Regular Updates

Like mental health, even apps undergo regular changes. A good app regularly introduces updates based on ongoing studies. Research is an ever-changing field, and tools that worked yesterday may not work for today’s problems. 

By regularly updating their content, apps reduce dropout rates and keep their users engaged.

User Reviews and Ratings: What Are the Best Therapy Apps According to Users?

Firsthand experiences are valuable resources for determining the best app. As mentioned before, while users are the best critics, your experience may be completely different. This can also vary depending on individual concerns and preferences. 

However, reviews are one of the windows that allow you to gain insights into the internal world of mental health apps. Here are some well-liked therapy apps that have received positive user reviews:

  • Headspace: Headspace is a mindfulness app that includes meditations and practical exercises for stress, sleep, productivity, and focus, plus psychoeducational videos on mindfulness and related concepts. 
  • Woebot: Is an AI-driven chatbot grounded in CBT. Interventions can be used independently or in addition to traditional therapy.
  • 10% Happier: Provides courses, talks, and guided meditations taught by qualified meditation teachers to assist people in developing mindfulness.

Chapter 6

EMerging Trends in Digital Therapy

New trends are coming to the fore as technology and mental health continue to intersect. Accessible and personalized care are among the biggest trends. As technology advances, our ability to offer sophisticated and tailored solutions also increases. 

Trends like AI for mental health are undergoing massive research to investigate the various aspects of mental health research[12]. As a professional, keeping up with the trends helps you keep up with the latest mental health technology.

The Evolution of Digital Solutions for Tailored Therapeutic Interventions

Therapy has indeed gone digital and these apps are a testament to awareness about individual therapeutic needs. This journey has just begun, and it holds a lot of significance in re-defining the therapeutic world. When individuals receive tailored interventions, they receive care that they deserve and will benefit from.

  • SuperBetter: An app driven towards enhancing youth mental health. The app uses the psychology of game play to achieve epic wins in all of life.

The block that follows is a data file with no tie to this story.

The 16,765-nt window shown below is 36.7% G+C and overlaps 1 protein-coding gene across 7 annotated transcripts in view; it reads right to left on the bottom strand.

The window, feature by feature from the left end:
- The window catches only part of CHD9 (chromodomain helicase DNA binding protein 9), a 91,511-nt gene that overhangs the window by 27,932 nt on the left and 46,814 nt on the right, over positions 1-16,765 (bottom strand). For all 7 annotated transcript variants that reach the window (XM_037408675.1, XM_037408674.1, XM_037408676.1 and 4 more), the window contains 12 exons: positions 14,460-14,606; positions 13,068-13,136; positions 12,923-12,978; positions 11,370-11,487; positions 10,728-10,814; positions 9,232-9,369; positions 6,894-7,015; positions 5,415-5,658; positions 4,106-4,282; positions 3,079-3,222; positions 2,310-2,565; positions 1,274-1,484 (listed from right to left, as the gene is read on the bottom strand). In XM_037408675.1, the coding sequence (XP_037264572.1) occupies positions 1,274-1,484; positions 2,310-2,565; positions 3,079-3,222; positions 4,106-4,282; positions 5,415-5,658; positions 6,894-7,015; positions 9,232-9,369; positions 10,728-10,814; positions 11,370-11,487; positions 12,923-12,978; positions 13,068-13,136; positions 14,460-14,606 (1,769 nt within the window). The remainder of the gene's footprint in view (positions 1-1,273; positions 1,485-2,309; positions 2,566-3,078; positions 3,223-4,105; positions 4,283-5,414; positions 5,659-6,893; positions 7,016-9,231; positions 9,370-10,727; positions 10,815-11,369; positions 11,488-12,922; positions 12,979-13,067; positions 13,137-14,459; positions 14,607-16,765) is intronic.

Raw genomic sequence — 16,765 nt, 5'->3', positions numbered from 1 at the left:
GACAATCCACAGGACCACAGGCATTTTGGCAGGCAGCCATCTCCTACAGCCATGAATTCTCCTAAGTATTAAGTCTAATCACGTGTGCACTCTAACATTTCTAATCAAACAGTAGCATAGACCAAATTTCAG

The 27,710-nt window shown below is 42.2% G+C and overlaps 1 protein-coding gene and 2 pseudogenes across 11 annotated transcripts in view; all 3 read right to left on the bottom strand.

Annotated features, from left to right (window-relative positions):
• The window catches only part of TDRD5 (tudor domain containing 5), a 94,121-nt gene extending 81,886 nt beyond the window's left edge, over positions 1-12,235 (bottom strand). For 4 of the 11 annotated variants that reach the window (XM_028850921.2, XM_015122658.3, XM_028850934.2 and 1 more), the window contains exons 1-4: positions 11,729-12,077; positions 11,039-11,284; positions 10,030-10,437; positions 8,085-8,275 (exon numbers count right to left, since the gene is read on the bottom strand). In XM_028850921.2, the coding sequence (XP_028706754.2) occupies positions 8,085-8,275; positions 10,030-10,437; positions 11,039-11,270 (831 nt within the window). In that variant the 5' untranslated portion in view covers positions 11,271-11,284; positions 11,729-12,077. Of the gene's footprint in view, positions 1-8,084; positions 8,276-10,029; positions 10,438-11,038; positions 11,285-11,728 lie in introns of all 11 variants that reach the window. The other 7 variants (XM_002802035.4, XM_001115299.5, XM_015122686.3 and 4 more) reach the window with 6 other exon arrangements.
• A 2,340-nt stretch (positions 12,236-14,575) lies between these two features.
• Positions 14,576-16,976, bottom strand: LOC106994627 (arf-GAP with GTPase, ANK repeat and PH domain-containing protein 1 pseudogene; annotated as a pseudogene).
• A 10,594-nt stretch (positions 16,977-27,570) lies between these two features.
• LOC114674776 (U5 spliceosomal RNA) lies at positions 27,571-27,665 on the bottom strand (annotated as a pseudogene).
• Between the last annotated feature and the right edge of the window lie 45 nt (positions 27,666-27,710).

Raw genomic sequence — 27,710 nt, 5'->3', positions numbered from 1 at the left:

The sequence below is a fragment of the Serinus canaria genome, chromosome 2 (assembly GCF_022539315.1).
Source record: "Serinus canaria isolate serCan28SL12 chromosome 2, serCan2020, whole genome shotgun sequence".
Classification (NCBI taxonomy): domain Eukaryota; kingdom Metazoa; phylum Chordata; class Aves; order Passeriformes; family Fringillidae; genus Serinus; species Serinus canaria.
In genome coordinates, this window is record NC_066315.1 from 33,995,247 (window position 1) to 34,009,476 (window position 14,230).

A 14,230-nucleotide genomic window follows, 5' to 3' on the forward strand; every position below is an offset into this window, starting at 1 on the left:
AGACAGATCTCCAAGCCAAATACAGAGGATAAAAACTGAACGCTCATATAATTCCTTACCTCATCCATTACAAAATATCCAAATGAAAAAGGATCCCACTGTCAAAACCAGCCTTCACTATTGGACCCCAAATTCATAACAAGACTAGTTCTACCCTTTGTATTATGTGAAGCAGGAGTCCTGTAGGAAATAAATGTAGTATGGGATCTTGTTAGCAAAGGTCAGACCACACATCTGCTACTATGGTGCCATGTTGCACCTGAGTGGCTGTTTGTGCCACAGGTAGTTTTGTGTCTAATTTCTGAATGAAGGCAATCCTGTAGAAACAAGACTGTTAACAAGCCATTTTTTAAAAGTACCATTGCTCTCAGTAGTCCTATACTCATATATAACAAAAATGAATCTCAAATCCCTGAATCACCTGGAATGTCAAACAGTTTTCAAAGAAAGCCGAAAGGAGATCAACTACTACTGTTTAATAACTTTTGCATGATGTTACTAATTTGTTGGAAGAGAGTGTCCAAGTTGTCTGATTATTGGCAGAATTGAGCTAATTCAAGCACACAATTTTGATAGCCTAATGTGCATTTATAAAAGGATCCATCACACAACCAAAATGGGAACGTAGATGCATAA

• TogetherAI: Thinking of therapy for your family? This AI app aims to improve communication between children and their parents.

Best Apps Apart in Terms of User Experience and Effectiveness

In terms of intuitive design, evidence-based methods, and continuous support, these apps stand out from the rest:

  • Calm: The app offers daily calm sessions, bedtime stories for adults, guided breathing exercises, and masterclass sessions by experts. It is widely recognized for its serene user interface and overall experience.
  • Talkspace: Talkspace is an online therapy platform through which employees can find and connect with mental health practitioners. After signing up for the web or mobile app, users are matched with a therapist and can leave them messages 24/7 in a private virtual room.
  • Quenza: Quenza is perfect for planning, designing, and delivering mental health interventions such as exercises, CBT tools, and lessons. Perhaps the best thing about this platform is the user-friendly drag-and-drop activity builder that allows you to create fully bespoke resources from scratch in minutes. 

Quenza also comes with a Pathway tool that greatly simplifies treatment planning and a library of science-based therapy and coaching templates (Expansions) that can be customized and delivered through the free client app.

c. Mental Health Tool Apps vs. Mental Health Therapy Applications: Weighing the Pros and Cons

While both of these categories offer valuable resources for mental health, they serve different primary functions.

Mental Health Tool AppsMental Health Therapy Apps
ProsSpecific resources such as trackers, breathing tools, and more
Easy and quick to use
Can be easily supplemented with other therapy tools
Holistic resources for mental health that are based on therapeutic methods
Offer connectivity with professionals and therapy programs.
ConsAre not comprehensive as therapy apps
The focus is on general well-being, less personalization
Time consuming and multi-step process

Conclusion

As our lives become further intertwined with technology and virtual platforms, the importance of therapy apps in mental health care is undeniable. Mental health apps strive to build a bridge between the present-day demand and the latest technological advancements. 

The diversity allows you to begin your journey towards mental health at any moment. Whether it is working on long-lasting concerns or venting to someone, there is an app waiting for you. However, with great power to choose comes great responsibility to discern.

Whether you are a client or practitioner, it is important to take the time to find the mental health app that works for you. Technology is going to keep advancing day by day, but your inputs will define and refine it. This marks the end of our ultimate guide to mental health apps. Which app would you want to start with today?